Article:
Teenager boy mowing lawn – The benefits of giving your kids chores

Teach your kids to stack the dishwasher: it makes the world a better place

Many parents say they find it challenging to get their children to take on their fair share of household tasks.

For some, unfounded fears that they might be forcing their kids into some kind of child labor result in kids being let off the hook. For others, they’ve tried and failed so many times it just seems hopeless. And some think getting the kids to help set up a parent’s social media account equates to doing a household chore.

When children are small, many parents find it easier and quicker to do things for them. But if this habit continues into adolescence or early adulthood, it’s not good for anyone.

There are some obvious advantages to having children do their share, especially as they get older. With many parents working long hours, a little help goes some way to reduce their stress and exhaustion levels. But it isn’t just about making life a bit easier for parents; what’s frequently overlooked is that it’s vital for the children, too. To put it bluntly, if they’re not doing any chores then they’re missing out on important developmental skills. As kids grow, learning to do things such as make their bed, help with a meal, or do their own laundry helps build the life skills they’ll need as adults.

Less obviously, but perhaps more importantly, there are other relationship skills that come with doing chores. Kids gain a lot from developing an awareness that others around them, be they younger siblings, grandparents or even neighbours, sometimes need assistance; to be the person who meets that need is satisfying and emotionally rewarding. This growing empathic awareness, in turn, promotes well-being in families, and flows into the creation of supportive community networks. Feeling a warm inner glow for performing good deeds may sound old-fashioned, but it builds self-esteem that’s more genuine than the kind you get from likes on social media.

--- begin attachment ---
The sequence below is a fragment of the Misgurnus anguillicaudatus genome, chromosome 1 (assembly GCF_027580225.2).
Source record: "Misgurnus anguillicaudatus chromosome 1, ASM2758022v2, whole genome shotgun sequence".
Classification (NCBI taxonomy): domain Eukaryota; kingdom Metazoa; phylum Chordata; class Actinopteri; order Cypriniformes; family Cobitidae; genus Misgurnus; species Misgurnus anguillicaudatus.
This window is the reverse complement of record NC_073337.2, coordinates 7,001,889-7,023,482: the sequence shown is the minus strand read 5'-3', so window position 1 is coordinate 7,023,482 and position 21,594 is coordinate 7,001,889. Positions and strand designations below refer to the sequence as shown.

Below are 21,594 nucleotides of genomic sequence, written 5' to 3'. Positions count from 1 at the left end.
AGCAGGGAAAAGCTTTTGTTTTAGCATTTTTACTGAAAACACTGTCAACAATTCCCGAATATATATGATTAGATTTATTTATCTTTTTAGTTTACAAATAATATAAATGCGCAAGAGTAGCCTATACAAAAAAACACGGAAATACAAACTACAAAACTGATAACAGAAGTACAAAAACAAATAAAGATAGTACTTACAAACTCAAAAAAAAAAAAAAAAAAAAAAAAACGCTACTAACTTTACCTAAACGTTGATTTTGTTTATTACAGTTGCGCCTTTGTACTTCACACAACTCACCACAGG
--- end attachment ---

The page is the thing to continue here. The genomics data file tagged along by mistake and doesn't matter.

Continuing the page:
There’s also the issue of gender balance. In many families, even where both parents are working, it’s the mother who still bears the brunt of the housework burden. This will only change if children and teenagers learn from an early age that household tasks are not gender-related, and can — and should —be shared across all family members.

So, assuming that parents want to make this happen, what can they do? The first thing is to call a family meeting and write down all the tasks that need to occur to get the family through each week. Next, write down who currently performs each task, and who benefits, recognising that sometimes some tasks may be shared. What you’ll probably find is that the bulk of the work is down to Mum, and the rest of the family gets the benefit with little effort! Now’s the time to discuss whether this is fair and reasonable and how it might be changed.

It’s best to ask for contributions from family members rather than make executive decisions. And don’t expect too much too soon. Start small and offer some additional small privileges in return for extra effort. Although many parents use pocket money or allowance as the main incentive, be aware that if it’s always a strictly business type of transaction, you may not be giving kids a clear message about helping others without expecting a reward, just because it’s part of being a caring human being.

Conversations about sharing household tasks should be regular, brief and relaxed. The aim should be for parents and kids to work together, adding or swapping tasks to suit changing schedules or commitments. Remember, it’s not just about getting the jobs done – it’s about creating the next generation of helpful, community-minded citizens.

www.positiefopvoeden.nl www.triplep-parenting.net www.triplep-annebabalik.net www.triplep-parenting.uk.net www.triplep-eltern.de www.triplep-parenting.com www.triplep-parenting.jp.net www.triplep-parenting.net.nz www.triplep-parenting.ca www.triplep-crianza.com